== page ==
Brexit news – Theresa May’s offer on citizens’ rights criticised by Ukip and Lib Dems | Politics | News

Ukip’s Brexit spokesman Gerard Batten described the proposal tabled by the prime minister as “pitiful” and pointed out it means the UK will not fully regain control of its borders until five years after the decision to leave. 

Earlier today the Government published its detailed offer to EU negotiators on the thorny subject of citizens’ rights after Brexit which includes a vow to toughen up immigration rules in the future. 

But eurosceptics were outraged by small print in the deal which advocates a “grace period” of up to two years after the date when Britain leaves the club during which EU nationals can still apply for permanent residency.  

Ministers say that this measure is necessary to avoid a cliff-edge for EU migration and prevent a last minute surge of people coming to the UK in Spring 2019. 

But that excuse did not wash with London MEP Mr Batten who said ordinary voters would not be able to understand why free movement is not set to end on the day Britain formally quits the club. 

He told “This is an outrageous betrayal of the will of the British people on one of the most important points of the referendum vote – to stop EU mass immigration.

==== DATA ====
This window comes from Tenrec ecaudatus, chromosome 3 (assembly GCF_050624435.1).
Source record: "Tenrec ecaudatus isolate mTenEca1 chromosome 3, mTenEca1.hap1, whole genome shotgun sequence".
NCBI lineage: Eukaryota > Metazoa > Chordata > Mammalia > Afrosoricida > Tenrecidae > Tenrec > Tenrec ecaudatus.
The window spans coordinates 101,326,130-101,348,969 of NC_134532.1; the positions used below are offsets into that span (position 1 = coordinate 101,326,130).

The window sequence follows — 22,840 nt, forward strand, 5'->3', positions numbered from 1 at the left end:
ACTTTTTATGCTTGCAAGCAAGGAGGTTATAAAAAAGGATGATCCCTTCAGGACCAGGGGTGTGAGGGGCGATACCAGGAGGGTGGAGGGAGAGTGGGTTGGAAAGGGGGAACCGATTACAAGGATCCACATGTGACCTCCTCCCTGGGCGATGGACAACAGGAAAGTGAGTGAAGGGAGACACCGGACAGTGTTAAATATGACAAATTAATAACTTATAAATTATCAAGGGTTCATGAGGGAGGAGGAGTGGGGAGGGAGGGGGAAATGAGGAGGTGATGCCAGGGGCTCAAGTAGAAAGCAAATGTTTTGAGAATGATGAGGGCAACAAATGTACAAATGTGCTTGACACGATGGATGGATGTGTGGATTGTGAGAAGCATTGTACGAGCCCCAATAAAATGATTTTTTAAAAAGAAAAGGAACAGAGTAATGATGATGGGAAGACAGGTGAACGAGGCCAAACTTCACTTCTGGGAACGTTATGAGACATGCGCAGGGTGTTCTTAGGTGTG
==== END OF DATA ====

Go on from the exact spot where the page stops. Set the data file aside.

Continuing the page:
“Finally gaining control over our borders in 2021, almost five years after the referendum result, is pitiful.”

“Our public services simply cannot cope with this added pressure, over 150,000 EU migrants a year come to the UK on current numbers. 

“Immediate legislative action is required to enforce the will of the British people and to delay until 2021 is simply more Tory Brexit backsliding.”

The PM’s offer was attacked on all sides tonight as the Liberal Democrats, who have campaigned vigorously to overturn the referendum result, conversely criticised it for not being generous enough. 

Brexit spokesman Tom Brake MP said: “Far from being ‘fair and serious’, this proposal offers very little and shows the government is continuing in its callousness.  

“Theresa May should be utterly…

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